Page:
Popular Science Monthly/Volume 16/November 1879/Editor's Table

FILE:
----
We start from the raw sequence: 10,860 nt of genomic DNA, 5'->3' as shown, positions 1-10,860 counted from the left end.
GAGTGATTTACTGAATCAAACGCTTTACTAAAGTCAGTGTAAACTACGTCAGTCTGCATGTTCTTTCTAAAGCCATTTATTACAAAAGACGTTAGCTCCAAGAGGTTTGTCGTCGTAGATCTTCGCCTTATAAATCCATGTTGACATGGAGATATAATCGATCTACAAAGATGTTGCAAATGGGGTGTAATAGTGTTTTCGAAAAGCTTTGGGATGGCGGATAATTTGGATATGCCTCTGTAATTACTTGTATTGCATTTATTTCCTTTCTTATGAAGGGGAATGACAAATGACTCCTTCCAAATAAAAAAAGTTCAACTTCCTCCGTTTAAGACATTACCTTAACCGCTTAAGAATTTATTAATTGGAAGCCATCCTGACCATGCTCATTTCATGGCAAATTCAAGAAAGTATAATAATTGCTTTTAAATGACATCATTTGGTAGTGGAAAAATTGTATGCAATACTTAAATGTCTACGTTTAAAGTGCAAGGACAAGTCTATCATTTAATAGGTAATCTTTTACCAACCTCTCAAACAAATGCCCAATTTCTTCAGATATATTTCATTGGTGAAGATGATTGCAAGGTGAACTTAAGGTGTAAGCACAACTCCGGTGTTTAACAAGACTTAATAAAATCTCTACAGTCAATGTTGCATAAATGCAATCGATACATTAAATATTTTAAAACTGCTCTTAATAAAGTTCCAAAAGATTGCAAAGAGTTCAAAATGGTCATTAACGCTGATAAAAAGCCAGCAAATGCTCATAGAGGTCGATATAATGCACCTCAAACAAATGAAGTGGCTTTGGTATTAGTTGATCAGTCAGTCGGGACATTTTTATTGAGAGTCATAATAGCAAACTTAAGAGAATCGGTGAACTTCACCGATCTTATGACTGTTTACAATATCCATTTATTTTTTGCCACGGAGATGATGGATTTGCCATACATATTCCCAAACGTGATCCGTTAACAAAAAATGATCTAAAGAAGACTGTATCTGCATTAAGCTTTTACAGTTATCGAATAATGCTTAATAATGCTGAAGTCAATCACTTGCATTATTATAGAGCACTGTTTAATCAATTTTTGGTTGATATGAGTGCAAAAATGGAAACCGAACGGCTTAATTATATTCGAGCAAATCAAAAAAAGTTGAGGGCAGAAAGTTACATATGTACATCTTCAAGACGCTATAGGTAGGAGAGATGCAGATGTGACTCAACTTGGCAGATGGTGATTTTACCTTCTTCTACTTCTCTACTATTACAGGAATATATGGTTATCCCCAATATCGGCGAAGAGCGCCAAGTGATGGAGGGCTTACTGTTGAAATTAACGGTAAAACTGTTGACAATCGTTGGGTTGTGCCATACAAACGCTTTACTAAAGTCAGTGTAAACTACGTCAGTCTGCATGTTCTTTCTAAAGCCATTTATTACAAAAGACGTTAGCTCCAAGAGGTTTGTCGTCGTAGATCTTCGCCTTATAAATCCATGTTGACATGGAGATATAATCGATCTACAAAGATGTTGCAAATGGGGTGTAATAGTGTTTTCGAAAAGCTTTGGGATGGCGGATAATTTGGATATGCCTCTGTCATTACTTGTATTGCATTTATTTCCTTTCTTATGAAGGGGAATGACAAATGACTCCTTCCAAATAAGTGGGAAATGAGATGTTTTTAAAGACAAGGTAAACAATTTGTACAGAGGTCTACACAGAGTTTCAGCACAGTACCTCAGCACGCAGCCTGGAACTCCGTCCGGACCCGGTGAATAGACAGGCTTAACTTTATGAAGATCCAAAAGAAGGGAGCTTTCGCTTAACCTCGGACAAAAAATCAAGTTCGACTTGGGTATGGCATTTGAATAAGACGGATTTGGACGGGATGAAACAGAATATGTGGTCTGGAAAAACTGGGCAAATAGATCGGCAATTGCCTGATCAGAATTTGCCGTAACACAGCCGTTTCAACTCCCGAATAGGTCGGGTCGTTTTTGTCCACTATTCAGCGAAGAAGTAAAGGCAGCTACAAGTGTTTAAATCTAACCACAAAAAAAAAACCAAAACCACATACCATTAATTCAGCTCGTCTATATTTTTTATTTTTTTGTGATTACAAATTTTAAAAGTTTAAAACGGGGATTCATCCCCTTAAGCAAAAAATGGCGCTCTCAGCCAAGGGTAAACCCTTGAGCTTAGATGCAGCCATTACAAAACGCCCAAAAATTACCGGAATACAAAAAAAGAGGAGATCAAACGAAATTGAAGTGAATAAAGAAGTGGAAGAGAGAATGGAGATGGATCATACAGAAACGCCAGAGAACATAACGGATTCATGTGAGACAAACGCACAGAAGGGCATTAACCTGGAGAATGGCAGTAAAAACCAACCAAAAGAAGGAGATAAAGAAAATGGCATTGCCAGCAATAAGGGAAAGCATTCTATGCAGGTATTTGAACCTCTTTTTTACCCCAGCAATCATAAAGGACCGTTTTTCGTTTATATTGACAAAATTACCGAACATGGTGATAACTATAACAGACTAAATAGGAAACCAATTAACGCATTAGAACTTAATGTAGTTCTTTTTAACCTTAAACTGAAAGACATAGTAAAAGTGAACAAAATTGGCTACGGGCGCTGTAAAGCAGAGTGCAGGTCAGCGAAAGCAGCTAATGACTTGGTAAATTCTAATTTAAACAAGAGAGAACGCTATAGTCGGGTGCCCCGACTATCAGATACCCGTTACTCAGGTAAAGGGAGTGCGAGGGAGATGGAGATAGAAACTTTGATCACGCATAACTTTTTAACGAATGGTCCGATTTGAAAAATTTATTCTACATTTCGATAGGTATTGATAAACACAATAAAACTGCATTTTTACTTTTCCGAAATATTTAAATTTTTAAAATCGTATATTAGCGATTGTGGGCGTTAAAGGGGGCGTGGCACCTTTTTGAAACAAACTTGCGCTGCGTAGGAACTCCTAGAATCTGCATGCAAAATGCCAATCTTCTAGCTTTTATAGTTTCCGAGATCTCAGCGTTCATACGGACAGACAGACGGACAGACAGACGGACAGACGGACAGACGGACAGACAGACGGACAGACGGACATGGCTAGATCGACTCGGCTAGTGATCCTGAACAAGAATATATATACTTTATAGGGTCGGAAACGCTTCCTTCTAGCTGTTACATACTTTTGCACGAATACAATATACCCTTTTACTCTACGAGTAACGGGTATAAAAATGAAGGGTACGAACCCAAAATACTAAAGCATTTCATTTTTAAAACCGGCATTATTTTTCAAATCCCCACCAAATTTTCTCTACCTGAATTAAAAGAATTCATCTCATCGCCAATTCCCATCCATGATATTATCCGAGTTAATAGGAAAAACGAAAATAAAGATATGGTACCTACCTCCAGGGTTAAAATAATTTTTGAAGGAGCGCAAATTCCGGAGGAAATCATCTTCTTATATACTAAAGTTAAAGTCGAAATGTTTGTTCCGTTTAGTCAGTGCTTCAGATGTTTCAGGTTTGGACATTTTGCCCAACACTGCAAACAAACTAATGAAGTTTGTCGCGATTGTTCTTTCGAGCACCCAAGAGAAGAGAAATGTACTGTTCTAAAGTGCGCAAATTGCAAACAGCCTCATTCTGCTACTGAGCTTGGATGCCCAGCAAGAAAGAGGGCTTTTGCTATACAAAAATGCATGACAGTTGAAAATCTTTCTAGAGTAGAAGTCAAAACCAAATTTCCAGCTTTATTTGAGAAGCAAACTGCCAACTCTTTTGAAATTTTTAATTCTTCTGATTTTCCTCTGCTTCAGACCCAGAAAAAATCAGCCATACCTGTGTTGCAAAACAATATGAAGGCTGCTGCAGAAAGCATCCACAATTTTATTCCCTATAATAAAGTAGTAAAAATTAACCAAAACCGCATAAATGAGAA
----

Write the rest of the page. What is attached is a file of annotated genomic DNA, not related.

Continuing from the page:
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FROM Professor Langley's address at the Saratoga Scientific Association, on the recent progress of solar physics, which is herewith printed, we get a vivid idea of the rapidity with which knowledge upon this subject has advanced within a very few years. We have found out more about the most conspicuous and familiar object in the universe in the last twenty years than all that was known before put together. A late writer in the London "Times" draws attention to the views now taken in regard to the solar surroundings. He considers that recent observations have tended toward marked agreement in the opinions entertained respecting coronal phenomena, and their relation to the zodiacal light. In presenting the results of observations on the eclipse of 1878 those are first taken which give the luminous effects displayed nearest the sun. Mr. Lockyer's drawing represents the black body of the moon as surrounded by a narrow ring of light, the inner corona. Outside this ring are three projections nearly in the ecliptic, and therefore coinciding with the axis of the zodiacal light. The longest of these projections extended to about one and a quarter of the sun's diameter, or not far from one million miles. General Myer described the corona as showing five radial lines of a golden color, beyond which in the direction of the ecliptic were prolonged bright silver rays. General Myer had observed effects so similar in the eclipse of 1869 as to make probable the inference that the objects extending far away from the sun are not subject to change like the prominences. Mr. Alfred C. Thomas also observed streamers of light extending for about one and a half time the diameter of the moon, and also in the plane of the ecliptic. Professor Cleveland Abbe saw the streamers which other observers had compared to a wind-vane, but he traced them to a much greater distance than they had done. The point of the vane as he saw it reached away from the sun to fully six diameters, or more than five million miles. The breadth of the vane, where it crosses the sun, is almost exactly equal to the solar diameter. On the other side of the sun the double streamer forming the tail of the vane did not extend more than three million miles. He also saw other luminous streaks at right angles with these, but of less breadth and length. Professor Langley saw the coronal light extending farther than the long rays observed by Professor Abbe. He traced it to a distance of twelve diameters of the sun on one side and three on the other. Its extension was in the direction of the ecliptic and the light resembled the zodiacal. At its extreme distance from the sun it was a faint and softly graduated luminosity, and not the separate rays discerned at about half the distance. Professor Newcomb saw a similar luminosity, and traced it to the same distance from the sun that had been assigned by Professor Langley. The results are thus summed up by the "Times" writer: